Futuristic Farming

With eyes in the sky and boots on the ground, farmers have more data than ever with which to make decisions.

Aerial photo of a farm that shows the NDVI multispectral data.
August 31, 2017 by Performance Agronomy

Futuristic Farming

With eyes in the sky and boots on the ground, farmers have more data than ever with which to make decisions.

While unmanned aerial vehicles (UAVs, or drones), satellites and airplanes have the power to get up high, it’s the cutting-edge NDVI and other images they capture that really assist people-powered decisions on the ground and offer increasingly precise data throughout the crop cycle. From plant population, weeds and soil compaction to nitrogen deficiencies, over-irrigation and pests, the powerful snapshots not only help pinpoint where those issues lie in a field, but why, and what solutions are possible.

Each plant in a field is, in essence, its own sensor. Its unique surface and texture provide a sort of data signature in the form of reflected light. Multispectral imagery captures those reflections and, in turn, can provide insight to the health of the plant.

So, when you view a normalized difference vegetation index (NDVI) or a normalized difference red edge index (NDRE), it’s simply a calculation of visible and near-infrared light reflected by that vegetation. Or, says Darren Goebel, agronomist and AGCO’s director of global commercial crop care, “it’s the intensity of photosynthesis occurring in the plants.”

Red areas in NDVI images could indicate a dead crop, bare soils or even a building. Conversely, adds Goebel, “green areas in an image may indicate a very healthy growing crop, and the darker the green, the healthier the crop.”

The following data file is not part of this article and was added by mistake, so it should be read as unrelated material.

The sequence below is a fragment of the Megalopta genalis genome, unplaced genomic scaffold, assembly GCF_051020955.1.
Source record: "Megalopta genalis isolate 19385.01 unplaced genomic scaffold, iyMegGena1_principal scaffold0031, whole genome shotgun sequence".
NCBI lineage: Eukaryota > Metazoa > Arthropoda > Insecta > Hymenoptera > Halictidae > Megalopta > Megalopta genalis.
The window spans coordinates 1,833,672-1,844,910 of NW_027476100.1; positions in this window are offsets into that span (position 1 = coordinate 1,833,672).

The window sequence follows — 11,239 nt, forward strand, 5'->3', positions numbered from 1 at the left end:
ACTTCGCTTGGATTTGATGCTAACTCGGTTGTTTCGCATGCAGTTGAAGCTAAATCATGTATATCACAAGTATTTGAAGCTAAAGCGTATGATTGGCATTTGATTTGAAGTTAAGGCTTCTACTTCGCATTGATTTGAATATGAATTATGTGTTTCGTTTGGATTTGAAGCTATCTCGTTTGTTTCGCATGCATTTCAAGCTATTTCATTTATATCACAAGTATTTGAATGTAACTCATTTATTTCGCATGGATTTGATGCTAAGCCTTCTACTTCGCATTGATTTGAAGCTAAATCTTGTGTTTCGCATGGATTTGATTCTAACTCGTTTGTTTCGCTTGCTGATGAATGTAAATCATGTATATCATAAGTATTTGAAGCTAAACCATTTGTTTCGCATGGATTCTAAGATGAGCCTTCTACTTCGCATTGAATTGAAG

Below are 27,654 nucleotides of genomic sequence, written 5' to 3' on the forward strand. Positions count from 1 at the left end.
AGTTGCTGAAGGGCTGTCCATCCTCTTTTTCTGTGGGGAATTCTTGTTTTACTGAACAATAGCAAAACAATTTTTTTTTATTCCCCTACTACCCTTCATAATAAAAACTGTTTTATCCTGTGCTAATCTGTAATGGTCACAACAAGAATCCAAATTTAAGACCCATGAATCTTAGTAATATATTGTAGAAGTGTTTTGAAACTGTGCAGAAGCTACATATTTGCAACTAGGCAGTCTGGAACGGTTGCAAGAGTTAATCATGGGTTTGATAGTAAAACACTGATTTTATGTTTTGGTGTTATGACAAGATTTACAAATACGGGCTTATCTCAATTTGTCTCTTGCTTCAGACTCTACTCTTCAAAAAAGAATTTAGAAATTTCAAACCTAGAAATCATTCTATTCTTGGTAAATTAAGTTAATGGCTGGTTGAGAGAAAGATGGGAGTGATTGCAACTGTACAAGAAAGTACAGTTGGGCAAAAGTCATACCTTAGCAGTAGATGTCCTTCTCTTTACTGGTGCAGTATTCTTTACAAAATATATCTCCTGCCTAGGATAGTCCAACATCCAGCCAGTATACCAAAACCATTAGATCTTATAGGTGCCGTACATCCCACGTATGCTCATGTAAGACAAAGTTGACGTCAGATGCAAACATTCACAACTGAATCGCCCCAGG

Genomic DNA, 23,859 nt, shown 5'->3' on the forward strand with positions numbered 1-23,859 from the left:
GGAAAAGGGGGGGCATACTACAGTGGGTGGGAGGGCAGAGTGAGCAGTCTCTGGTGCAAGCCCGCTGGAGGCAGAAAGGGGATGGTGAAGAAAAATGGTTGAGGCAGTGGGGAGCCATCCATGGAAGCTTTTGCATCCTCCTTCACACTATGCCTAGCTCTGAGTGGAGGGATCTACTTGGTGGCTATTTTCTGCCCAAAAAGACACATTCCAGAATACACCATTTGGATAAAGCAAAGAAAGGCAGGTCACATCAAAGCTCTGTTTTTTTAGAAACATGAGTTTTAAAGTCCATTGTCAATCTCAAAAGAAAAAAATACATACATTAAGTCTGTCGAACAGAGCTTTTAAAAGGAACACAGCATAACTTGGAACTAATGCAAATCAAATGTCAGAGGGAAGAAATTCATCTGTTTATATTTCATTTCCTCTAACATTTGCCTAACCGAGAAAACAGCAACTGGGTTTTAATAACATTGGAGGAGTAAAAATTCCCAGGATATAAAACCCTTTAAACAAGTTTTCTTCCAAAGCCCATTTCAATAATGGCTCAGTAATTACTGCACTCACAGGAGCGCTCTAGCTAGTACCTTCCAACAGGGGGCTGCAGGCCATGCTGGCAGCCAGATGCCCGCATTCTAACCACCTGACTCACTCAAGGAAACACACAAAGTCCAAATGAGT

Improving Imagery Through Research

“Two years ago, the whole industry was concerned about the UAVs and what they could and couldn’t do”—from limited battery life and FAA regulations, says Terry Griffin, assistant professor, department of ag economics at Kansas State University and faculty adviser to the Kansas Ag Research and Technology Association (KARTA), a group of producers who share their technology and on-farm experimentation. “Everyone was ignoring what UAVs actually did—take images—and they were more concerned about the hardware.”

But, he adds, that interest in the hardware has actually driven the research toward better imagery. These days you’d be hard-pressed to find a university or equipment company not involved with some type of imagery or UAV research.

“Scientists are still working to determine which wavelengths can tell specific weeds apart,” says Dennis Bowman, a crop systems educator at the University of Illinois Extension. “You can definitely see a difference in the reflectance of waterhemp versus soybeans, but at a practical, commercial level, we still can’t tell waterhemp from velvetleaf.”

The whole goal of advanced imagery—of these futuristic drones hovering over a field of beans or corn—is to gather data and context, provide benchmarks potentially allowing farmers to help reduce costs, and maximize efficiencies and returns. Still, producers need to interpret that data correctly and make smarter decisions based on it. Because, points out Jason Ward, AGCO Global Fuse precision farming training manager, “in precision ag, we’ve been really good at generating large volumes of data, but not great about making it completely actionable … yet.”

For the full, in-depth article, read the rest of Futuristic Farming online.

Written by: Claire Vath

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